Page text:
The right side of the car is similar in appearance to that of the left side with the exception of the splash guard.  During the 1950 through 1952 restoration the original splash guard between the running board and the body had been replaced.  Originally of heavy steel, the replacement was fabricated of light galvanized steel.  Since the galvanization had not been properly prepared the paint did not adhere to this panel and had started to flake off.  At the front of the car is seen the front fender also now stripped of paint.

Close examination of the front fender shows it to be rich in craters from rust having occurred sometime in the car's past.  The best explanation for the general condition of the car was that after it stopped providing personal transportation it had been stored somewhere that allowed rain to get to the body.  The front right fender was heavily rusted and the splash panel might have been replaced simply because its damage was too extensive to repair.  The hood panels on this side of the car also showed significant rusting once the paint had been removed. 

In addition to the rusting of the fender, reddish-orange traces of Nitro-Stan lacquer-based body filler remain in the rust craters after the paint was removed.  Later sandblasting of the panels removed the rust as well as any traces of body fillers.  The steel used to fabricate the fenders was very heavy gauge.  If one were to sandblast a metal fender on a modern car the metal would curl and distort due to the effects of the sand particles hammering the metal at high velocity.  The fenders of the Stanley were not only of sufficient thickness and strength to resist any deformation during sandblasting, the edges of the fenders were rolled over wire reinforcing adding further strength.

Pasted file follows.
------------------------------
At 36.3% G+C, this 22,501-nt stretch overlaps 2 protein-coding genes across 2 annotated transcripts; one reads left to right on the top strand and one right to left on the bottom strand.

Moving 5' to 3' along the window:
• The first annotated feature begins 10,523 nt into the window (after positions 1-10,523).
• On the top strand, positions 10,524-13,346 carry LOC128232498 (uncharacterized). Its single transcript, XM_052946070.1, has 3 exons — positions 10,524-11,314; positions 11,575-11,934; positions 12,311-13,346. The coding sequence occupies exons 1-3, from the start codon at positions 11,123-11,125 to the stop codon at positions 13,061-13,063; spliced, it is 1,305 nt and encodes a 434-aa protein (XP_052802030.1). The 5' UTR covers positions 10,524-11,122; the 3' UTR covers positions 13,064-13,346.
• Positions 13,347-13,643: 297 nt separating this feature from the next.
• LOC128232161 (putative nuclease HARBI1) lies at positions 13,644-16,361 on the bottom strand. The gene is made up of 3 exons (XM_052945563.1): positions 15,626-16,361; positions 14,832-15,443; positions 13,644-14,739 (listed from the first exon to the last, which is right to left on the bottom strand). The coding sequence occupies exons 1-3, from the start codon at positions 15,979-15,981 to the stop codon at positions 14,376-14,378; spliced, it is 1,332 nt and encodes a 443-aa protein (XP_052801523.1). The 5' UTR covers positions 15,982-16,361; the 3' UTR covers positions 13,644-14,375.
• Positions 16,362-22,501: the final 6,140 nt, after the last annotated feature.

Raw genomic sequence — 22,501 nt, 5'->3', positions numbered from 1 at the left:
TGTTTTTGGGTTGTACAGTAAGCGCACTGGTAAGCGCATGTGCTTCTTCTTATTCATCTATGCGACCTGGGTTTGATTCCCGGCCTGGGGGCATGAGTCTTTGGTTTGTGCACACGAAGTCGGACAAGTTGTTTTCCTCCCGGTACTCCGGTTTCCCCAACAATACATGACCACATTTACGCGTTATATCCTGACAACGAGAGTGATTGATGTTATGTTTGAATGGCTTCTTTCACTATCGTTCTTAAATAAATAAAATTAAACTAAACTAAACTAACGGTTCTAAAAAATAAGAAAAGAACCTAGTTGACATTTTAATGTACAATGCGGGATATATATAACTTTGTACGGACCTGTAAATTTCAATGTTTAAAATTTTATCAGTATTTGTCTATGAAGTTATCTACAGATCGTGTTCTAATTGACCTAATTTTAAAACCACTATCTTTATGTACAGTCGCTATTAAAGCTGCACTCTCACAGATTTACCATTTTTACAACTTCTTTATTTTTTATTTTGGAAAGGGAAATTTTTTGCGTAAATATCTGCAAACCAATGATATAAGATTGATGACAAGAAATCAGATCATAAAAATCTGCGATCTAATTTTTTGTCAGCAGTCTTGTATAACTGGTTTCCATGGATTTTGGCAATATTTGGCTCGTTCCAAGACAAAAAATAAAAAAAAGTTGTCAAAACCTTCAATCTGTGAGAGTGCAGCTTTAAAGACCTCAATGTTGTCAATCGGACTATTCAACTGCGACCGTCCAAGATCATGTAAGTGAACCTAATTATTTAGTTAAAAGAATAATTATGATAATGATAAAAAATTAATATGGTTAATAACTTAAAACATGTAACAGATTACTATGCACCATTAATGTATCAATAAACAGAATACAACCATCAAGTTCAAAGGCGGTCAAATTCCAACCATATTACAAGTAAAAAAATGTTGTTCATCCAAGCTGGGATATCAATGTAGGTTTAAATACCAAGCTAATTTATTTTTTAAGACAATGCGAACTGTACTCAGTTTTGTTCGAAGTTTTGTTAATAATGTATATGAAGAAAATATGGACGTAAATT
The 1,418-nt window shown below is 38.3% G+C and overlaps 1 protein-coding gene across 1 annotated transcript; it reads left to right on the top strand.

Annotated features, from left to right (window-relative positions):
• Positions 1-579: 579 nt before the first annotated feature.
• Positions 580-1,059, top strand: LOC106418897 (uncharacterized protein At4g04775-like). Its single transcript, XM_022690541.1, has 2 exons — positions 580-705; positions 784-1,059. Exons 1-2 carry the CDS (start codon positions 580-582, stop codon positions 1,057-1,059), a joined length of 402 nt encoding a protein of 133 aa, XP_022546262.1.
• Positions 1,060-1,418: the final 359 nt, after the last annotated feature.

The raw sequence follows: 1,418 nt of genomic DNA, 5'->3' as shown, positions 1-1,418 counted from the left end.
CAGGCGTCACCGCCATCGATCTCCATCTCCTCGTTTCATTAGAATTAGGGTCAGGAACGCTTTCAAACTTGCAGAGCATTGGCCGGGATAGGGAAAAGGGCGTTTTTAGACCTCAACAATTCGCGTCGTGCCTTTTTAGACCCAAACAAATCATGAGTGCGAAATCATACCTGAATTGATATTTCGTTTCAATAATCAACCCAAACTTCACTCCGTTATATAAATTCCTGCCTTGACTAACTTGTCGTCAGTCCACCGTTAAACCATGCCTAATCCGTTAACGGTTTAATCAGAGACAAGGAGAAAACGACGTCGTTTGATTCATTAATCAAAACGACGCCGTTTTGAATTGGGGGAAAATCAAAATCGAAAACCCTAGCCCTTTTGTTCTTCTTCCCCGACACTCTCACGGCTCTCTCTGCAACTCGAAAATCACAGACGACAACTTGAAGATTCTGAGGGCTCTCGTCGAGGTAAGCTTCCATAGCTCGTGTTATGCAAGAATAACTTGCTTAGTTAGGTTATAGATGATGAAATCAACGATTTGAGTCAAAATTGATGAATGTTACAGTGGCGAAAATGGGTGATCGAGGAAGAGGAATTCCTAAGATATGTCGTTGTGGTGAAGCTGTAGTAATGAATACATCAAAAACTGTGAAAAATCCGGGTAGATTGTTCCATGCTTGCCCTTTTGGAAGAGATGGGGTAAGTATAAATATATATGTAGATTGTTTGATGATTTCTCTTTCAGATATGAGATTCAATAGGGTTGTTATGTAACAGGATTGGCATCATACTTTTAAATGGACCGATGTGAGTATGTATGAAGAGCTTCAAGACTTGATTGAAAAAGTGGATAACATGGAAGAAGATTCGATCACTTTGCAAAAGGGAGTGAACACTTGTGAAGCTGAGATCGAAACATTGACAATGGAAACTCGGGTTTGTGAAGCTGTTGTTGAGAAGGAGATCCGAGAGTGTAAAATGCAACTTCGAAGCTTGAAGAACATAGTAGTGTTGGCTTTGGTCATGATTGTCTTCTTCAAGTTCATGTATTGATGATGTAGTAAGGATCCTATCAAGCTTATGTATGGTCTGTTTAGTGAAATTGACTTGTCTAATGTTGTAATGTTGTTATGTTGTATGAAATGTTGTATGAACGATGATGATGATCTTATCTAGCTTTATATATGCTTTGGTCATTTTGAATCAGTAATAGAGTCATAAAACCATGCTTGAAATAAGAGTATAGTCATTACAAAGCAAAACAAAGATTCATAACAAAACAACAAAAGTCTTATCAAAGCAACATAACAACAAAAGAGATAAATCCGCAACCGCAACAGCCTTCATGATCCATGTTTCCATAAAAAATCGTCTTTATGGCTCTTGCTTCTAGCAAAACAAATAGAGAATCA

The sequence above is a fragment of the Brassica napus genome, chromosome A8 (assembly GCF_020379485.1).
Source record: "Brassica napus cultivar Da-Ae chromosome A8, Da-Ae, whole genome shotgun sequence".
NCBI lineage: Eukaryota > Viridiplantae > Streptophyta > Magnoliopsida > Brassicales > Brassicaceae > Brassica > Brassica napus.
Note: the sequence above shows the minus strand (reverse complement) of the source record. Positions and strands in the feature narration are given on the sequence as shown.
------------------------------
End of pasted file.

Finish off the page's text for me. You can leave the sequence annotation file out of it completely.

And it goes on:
In the 1980s a minor accident occurred while the car was being driven by a student driver.  Stanley brakes are known to be marginal at best when driving forward and "a wish and a prayer" when moving backwards due to their construction (hydraulic brakes were retrofitted to the car during the mechanical restoration to eliminate this safety hazard and concern).  While moving in reverse the car mated with a steel roadway guard pole and damage to the right rear of the car resulted.  Seen in the photograph above are the results of that accident.

The right rear of the car had been heavily filled in with body filler and repainted (a different shade of gray).  With the seats removed and full access to both sides of the aluminum panel it would now be possible to hammer out the heavy dents so that only minimal body fillers would be required.  For this repair fiber-enhanced body fillers would be used to increase strength and durability.

With the paint removed from the car the actual condition of the body could be determined.  The right-side fenders showed heavy rust craters.  The right rear of the car had body damage from the earlier accident.  The lower left rear corner of the body (pictured above) suffered severe deterioration.  When the seats were removed the space occupied by the seat springs and support lumber was heavily filled with animal nests.  The quantity of hazelnut shells, acorns, and other nuts indicated that quite a number of squirrels and mice had found the comfortable horse-hair of the seats a warm winter home in which to hibernate. 

The left rear corner of the car had definitely served as the "litter box".  The acids in the waste materials had literally eaten the aluminum away at the back corner of the car.  Some of the damage occurred prior to the restoration in the early 1950s as body filler was present after removing the gray paint.  Obviously the car hosted descendents of the original wildlife since the 1950s restoration as additional damage had occurred.  Parts of the aluminum body had been eaten away such that only the wood frame remained.

While removing the paint from the car it had been hoped that a reminant of the original paint color might be uncovered.  Whoever did the bodywork in the early 1950s did a through job of removing the original paint.  No traces of the original color were ever discovered.